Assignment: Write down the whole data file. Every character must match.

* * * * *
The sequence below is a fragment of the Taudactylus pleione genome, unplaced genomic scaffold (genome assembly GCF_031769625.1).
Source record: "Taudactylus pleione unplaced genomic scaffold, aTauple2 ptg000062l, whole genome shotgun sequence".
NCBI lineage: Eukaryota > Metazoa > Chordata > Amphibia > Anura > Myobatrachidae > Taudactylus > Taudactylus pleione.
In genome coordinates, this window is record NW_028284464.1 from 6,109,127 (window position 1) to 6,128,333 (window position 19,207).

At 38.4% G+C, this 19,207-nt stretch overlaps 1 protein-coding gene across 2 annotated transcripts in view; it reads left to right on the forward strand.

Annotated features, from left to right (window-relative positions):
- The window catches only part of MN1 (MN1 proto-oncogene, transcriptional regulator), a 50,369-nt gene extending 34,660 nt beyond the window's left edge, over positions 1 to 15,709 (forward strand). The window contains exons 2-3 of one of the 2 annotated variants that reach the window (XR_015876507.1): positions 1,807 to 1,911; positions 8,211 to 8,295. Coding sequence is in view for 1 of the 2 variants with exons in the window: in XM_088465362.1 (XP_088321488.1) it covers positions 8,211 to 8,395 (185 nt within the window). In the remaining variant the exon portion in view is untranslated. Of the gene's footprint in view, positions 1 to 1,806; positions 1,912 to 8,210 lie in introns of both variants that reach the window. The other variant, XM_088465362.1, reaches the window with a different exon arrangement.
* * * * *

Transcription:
The sequence below is a fragment of the Taudactylus pleione genome, unplaced genomic scaffold (genome assembly GCF_031769625.1).
Source record: "Taudactylus pleione unplaced genomic scaffold, aTauple2 ptg000062l, whole genome shotgun sequence".
NCBI lineage: Eukaryota > Metazoa > Chordata > Amphibia > Anura > Myobatrachidae > Taudactylus > Taudactylus pleione.
In genome coordinates, this window is record NW_028284464.1 from 6,109,127 (window position 1) to 6,128,333 (window position 19,207).

At 38.4% G+C, this 19,207-nt stretch overlaps 1 protein-coding gene across 2 annotated transcripts in view; it reads left to right on the forward strand.

Annotated features, from left to right (window-relative positions):
- The window catches only part of MN1 (MN1 proto-oncogene, transcriptional regulator), a 50,369-nt gene extending 34,660 nt beyond the window's left edge, over positions 1 to 15,709 (forward strand). The window contains exons 2-3 of one of the 2 annotated variants that reach the window (XR_015876507.1): positions 1,807 to 1,911; positions 8,211 to 8,295. Coding sequence is in view for 1 of the 2 variants with exons in the window: in XM_088465362.1 (XP_088321488.1) it covers positions 8,211 to 8,395 (185 nt within the window). In the remaining variant the exon portion in view is untranslated. Of the gene's footprint in view, positions 1 to 1,806; positions 1,912 to 8,210 lie in introns of both variants that reach the window. The other variant, XM_088465362.1, reaches the window with a different exon arrangement.